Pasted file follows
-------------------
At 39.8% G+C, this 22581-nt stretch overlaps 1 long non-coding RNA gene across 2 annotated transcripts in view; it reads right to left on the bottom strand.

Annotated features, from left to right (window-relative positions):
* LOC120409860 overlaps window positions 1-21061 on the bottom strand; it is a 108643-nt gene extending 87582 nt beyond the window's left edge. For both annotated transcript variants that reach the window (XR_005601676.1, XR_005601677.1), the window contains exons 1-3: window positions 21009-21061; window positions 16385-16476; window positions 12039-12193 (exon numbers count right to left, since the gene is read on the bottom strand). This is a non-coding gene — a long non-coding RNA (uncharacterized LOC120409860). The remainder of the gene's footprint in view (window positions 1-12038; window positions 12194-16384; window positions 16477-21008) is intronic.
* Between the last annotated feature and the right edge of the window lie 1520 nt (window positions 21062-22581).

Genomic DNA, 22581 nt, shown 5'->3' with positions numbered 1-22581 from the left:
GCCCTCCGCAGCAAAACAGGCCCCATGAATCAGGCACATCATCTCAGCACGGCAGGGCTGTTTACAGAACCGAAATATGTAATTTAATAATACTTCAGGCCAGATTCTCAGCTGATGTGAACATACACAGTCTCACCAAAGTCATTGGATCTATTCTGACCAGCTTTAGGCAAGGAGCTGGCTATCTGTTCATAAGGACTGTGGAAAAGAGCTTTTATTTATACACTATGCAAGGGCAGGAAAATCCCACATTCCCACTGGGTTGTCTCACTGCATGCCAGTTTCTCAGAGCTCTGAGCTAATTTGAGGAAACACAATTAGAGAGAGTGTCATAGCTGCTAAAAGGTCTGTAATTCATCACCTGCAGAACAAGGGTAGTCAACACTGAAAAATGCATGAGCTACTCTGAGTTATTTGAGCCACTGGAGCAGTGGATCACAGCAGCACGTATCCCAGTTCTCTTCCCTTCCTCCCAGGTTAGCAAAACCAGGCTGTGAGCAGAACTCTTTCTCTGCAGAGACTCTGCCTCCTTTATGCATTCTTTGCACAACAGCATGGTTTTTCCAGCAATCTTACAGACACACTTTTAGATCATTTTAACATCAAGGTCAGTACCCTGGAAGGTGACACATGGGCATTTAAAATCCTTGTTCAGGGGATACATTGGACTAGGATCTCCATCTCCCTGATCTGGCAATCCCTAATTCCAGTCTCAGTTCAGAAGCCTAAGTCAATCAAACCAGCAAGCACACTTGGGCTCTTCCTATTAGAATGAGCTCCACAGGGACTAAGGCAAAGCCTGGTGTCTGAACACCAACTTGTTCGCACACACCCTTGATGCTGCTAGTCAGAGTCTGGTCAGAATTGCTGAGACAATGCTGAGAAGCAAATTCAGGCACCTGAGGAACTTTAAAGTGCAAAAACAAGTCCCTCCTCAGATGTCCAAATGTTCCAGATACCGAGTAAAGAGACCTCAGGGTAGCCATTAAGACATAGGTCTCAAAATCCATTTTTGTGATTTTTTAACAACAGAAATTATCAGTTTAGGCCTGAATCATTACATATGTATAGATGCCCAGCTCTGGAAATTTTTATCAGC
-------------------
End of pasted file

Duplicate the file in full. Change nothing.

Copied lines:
At 39.8% G+C, this 22581-nt stretch overlaps 1 long non-coding RNA gene across 2 annotated transcripts in view; it reads right to left on the bottom strand.

Annotated features, from left to right (window-relative positions):
* LOC120409860 overlaps window positions 1-21061 on the bottom strand; it is a 108643-nt gene extending 87582 nt beyond the window's left edge. For both annotated transcript variants that reach the window (XR_005601676.1, XR_005601677.1), the window contains exons 1-3: window positions 21009-21061; window positions 16385-16476; window positions 12039-12193 (exon numbers count right to left, since the gene is read on the bottom strand). This is a non-coding gene — a long non-coding RNA (uncharacterized LOC120409860). The remainder of the gene's footprint in view (window positions 1-12038; window positions 12194-16384; window positions 16477-21008) is intronic.
* Between the last annotated feature and the right edge of the window lie 1520 nt (window positions 21062-22581).

Genomic DNA, 22581 nt, shown 5'->3' with positions numbered 1-22581 from the left:
GCCCTCCGCAGCAAAACAGGCCCCATGAATCAGGCACATCATCTCAGCACGGCAGGGCTGTTTACAGAACCGAAATATGTAATTTAATAATACTTCAGGCCAGATTCTCAGCTGATGTGAACATACACAGTCTCACCAAAGTCATTGGATCTATTCTGACCAGCTTTAGGCAAGGAGCTGGCTATCTGTTCATAAGGACTGTGGAAAAGAGCTTTTATTTATACACTATGCAAGGGCAGGAAAATCCCACATTCCCACTGGGTTGTCTCACTGCATGCCAGTTTCTCAGAGCTCTGAGCTAATTTGAGGAAACACAATTAGAGAGAGTGTCATAGCTGCTAAAAGGTCTGTAATTCATCACCTGCAGAACAAGGGTAGTCAACACTGAAAAATGCATGAGCTACTCTGAGTTATTTGAGCCACTGGAGCAGTGGATCACAGCAGCACGTATCCCAGTTCTCTTCCCTTCCTCCCAGGTTAGCAAAACCAGGCTGTGAGCAGAACTCTTTCTCTGCAGAGACTCTGCCTCCTTTATGCATTCTTTGCACAACAGCATGGTTTTTCCAGCAATCTTACAGACACACTTTTAGATCATTTTAACATCAAGGTCAGTACCCTGGAAGGTGACACATGGGCATTTAAAATCCTTGTTCAGGGGATACATTGGACTAGGATCTCCATCTCCCTGATCTGGCAATCCCTAATTCCAGTCTCAGTTCAGAAGCCTAAGTCAATCAAACCAGCAAGCACACTTGGGCTCTTCCTATTAGAATGAGCTCCACAGGGACTAAGGCAAAGCCTGGTGTCTGAACACCAACTTGTTCGCACACACCCTTGATGCTGCTAGTCAGAGTCTGGTCAGAATTGCTGAGACAATGCTGAGAAGCAAATTCAGGCACCTGAGGAACTTTAAAGTGCAAAAACAAGTCCCTCCTCAGATGTCCAAATGTTCCAGATACCGAGTAAAGAGACCTCAGGGTAGCCATTAAGACATAGGTCTCAAAATCCATTTTTGTGATTTTTTAACAACAGAAATTATCAGTTTAGGCCTGAATCATTACATATGTATAGATGCCCAGCTCTGGAAATTTTTATCAGC